This should be obvious, but a diet high in alcohol intake will be a diet that contributes to increased cancer risk. If you’ve experienced breast cancer and continue to drink heavily or often, this is your call to action: put down the bottle and move towards a healthier lifestyle.

Alcohol is a serious contributor to oxidative stress and inhibits the health-promoting functions of the liver, which is essential for protection from cancers – especially lifestyle-related ones. Whether you’re a consistent drinker or binge on the weekends, alcohol is a real cause for concern and should be restricted within your diet, or ideally eliminated altogether.

Exercise and Lifestyle

If diet is important, then lifestyle has to be mentioned: the two are closely related and an active lifestyle is a mandatory part of developing the best possible health.

Fifth Change: Exercise

Exercise should be a part of your life – whether you have experienced any form of cancer or not, exercise is a key modulator in all kinds of biological processes and an active lifestyle is one of the best ways of protecting yourself from disease and illness.

Exercise should be maintained at a level that is beneficial to health without placing undue stress (either physical or psychological) on you. If you’re looking to improve your health, moderate daily exercise with a combination of resistance training and endurance exercise is the way to go. Aim to exercise for 30 to 60 minutes a day and really focus on it – you should have no distractions while you’re there and put sufficient energy in that you make progress without burning out.

Exercise is a modulator of metabolism, digestion, bodyweight, circulation and heart health, bone density, mood, energy efficiency, and even contributes to the reduction of cancer and other chronic diseases. Focus on developing improved work capacity, mastering movement technique, and improving a wide variety of athletic characteristics: strength, power, speed, endurance, coordination and flexibility.

Sixth Change: Stress

Reducing the amount of stress in your life is probably something that appeals to you whether you have experienced cancer or not. This is one of the most desirable ways to change your life – even more so when you consider that it can reduce the incidence of cancer and chronic disease.

Stress is a serious concern for mental health, but it also manifests in physiological changes – changes to the body. Persistent or intense stress can reduce the function of your immune system, which leaves you open to serious illness. The immune system is not just in place to combat foreign contaminants like bacteria, fungi, and viruses, but also plays a key role in regulating the way your cells grow.

Your immune system kills cancer and mutated cells on a daily basis, keeping you safe from the harmful effects of DNA damage and mutation. By piling on stress, you can weaken this system and the crucial role that it plays in keeping you healthy and tumor-free. If you’re in recovery, you should focus on boosting the immune system as much as possible through a combination of quality nutrition and exercise, as well as a focus on reducing stress and taking time to actively relax.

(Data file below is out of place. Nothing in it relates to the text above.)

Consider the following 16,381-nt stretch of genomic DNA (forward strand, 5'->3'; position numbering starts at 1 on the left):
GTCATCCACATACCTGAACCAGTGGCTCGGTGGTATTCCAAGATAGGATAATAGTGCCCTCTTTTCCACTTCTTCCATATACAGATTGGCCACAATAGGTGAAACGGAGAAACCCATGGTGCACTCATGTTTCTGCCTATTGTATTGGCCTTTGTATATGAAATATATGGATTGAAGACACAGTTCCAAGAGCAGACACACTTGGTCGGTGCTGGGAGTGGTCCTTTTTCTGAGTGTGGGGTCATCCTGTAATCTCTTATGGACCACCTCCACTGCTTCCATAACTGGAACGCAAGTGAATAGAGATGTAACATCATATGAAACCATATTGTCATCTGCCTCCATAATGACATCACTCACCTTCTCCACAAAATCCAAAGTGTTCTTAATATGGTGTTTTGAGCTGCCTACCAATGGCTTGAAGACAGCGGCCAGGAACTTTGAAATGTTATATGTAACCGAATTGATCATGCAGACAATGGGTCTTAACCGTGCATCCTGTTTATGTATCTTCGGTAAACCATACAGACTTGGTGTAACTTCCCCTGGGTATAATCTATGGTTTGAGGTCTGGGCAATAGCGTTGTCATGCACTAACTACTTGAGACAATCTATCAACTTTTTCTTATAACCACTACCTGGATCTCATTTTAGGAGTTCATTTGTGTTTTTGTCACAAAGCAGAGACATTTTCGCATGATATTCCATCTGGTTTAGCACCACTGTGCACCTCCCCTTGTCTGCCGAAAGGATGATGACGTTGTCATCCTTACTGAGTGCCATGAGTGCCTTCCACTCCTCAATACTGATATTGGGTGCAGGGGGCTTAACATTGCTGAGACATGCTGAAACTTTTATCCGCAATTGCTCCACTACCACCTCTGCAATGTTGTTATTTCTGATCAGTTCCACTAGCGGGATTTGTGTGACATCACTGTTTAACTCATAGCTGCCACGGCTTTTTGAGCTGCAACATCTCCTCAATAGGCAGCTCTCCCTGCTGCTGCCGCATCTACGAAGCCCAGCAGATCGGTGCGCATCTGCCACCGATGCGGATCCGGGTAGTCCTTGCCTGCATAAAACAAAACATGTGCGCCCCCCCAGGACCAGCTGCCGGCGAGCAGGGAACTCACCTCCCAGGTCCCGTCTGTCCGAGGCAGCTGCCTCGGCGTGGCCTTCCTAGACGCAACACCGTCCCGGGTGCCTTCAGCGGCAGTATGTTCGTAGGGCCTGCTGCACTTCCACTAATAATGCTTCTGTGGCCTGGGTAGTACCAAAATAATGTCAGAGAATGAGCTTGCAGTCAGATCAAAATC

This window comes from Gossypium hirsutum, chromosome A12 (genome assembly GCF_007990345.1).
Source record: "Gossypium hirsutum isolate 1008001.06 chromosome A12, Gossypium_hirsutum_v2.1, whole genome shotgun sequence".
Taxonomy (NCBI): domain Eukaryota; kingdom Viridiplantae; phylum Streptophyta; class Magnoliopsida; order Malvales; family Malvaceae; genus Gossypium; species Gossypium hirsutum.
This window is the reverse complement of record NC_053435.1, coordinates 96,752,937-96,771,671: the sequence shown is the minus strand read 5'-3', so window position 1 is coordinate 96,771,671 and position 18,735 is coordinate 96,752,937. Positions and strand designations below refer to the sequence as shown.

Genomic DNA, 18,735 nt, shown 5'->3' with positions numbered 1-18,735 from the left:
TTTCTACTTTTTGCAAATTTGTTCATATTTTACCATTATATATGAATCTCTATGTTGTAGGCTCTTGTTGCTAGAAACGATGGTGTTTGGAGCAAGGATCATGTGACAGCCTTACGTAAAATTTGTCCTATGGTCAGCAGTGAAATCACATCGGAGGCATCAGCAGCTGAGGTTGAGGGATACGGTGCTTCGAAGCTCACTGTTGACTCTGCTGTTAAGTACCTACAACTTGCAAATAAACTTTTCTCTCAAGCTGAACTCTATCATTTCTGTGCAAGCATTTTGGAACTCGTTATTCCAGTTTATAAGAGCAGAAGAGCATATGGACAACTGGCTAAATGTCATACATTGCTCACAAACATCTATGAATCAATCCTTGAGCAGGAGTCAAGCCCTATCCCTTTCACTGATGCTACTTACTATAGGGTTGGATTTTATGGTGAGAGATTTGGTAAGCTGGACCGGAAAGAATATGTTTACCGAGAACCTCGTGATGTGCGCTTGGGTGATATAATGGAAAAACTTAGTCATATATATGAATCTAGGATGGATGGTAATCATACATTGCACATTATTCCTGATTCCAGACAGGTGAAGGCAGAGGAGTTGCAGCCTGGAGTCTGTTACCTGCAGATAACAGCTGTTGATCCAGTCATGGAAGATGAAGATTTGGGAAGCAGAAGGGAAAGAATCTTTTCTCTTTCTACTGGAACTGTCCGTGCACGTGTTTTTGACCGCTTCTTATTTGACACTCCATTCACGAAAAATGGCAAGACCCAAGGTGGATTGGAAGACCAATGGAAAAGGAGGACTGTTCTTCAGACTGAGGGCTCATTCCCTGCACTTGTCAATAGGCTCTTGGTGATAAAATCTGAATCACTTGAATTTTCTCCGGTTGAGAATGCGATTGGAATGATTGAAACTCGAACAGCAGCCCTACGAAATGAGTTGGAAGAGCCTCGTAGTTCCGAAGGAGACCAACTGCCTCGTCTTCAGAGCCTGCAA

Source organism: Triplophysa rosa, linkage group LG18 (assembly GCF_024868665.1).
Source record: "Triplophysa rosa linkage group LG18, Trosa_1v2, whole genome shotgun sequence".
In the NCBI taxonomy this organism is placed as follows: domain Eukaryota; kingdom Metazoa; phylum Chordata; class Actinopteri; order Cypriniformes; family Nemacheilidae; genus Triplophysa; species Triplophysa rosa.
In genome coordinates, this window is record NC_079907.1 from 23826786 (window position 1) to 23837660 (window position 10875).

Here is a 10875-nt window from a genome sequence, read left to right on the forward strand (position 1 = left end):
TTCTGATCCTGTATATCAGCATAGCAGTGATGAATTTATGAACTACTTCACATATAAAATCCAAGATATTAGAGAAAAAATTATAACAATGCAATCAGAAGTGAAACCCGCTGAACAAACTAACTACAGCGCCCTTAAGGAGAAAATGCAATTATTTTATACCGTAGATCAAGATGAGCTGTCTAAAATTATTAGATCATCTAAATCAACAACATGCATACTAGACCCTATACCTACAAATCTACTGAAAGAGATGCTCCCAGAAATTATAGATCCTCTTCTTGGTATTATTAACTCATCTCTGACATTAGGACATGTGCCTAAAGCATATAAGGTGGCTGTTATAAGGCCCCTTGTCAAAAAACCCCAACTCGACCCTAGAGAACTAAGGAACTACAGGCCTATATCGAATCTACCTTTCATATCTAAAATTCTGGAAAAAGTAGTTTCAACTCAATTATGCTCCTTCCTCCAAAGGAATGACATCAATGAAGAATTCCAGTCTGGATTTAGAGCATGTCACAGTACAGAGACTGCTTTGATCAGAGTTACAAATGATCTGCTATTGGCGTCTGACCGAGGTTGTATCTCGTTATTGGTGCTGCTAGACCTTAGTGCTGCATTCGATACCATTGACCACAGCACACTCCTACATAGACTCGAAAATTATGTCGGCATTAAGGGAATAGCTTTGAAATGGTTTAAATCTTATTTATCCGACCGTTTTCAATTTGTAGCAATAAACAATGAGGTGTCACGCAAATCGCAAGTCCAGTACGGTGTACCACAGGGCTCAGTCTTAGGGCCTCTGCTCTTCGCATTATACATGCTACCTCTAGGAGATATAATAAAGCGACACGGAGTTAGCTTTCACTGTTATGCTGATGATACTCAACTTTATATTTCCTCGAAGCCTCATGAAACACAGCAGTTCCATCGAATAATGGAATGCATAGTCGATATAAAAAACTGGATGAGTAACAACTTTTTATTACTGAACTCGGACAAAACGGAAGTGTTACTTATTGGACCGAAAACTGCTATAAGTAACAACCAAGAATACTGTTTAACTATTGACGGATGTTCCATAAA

Section 3: Improve your Environment

The environment you live in has profound effects on the health you can expect. If you’ve recently suffered a bout of breast cancer, you may feel like you’re ready to change location and environment to benefit your health. After all, relocating your home is less of a traumatic and harmful experience than recurring bouts of cancer.

Seventh Change: Environmental Pollution

If you live in a heavily-urbanized area, the pollution and fumes in the environment may be contributing to your poor health. While you may not realize it, there are many environmental pollutants in the air, food, and water of many cities. If you live in a city that is famed for industry and manufacturing, these risks are even higher.

Equally, if you live in mining town or work in an occupation that exposes you to even mildly radioactive or carcinogenic substances (such as coal dust or certain industrial paints), you may be at greater risk. Be sure to analyze your environment at every turn to ensure that you’re maximizing your opportunities for recovery – if you live or work in an environment that promotes cancer developing, your risk will be markedly increased.

Breast cancer is a traumatic condition that can force you to totally reevaluate your life and the choices you’ve made. If you’ve been given a new lease on life by the condition, or simply want to ensure that you’re saved from future iterations, be sure to invest some time and effort into evaluating your diet, lifestyle, and environment and how they contribute to your cancer risk.

breast cancer title card

Cancer is not a death sentence: your actions now can have a profound impact on the way your body recovers and the resilience that it demonstrates in future. If you’ve been lucky enough to be given a second chance, you should make the most of it and invest your energy into protecting it from further illness and disease. These seven simple tips can contribute to a longer, happier, healthier life if you implement them well and focus on the way that your diet and lifestyle will impact on your future health, and long-term recovery.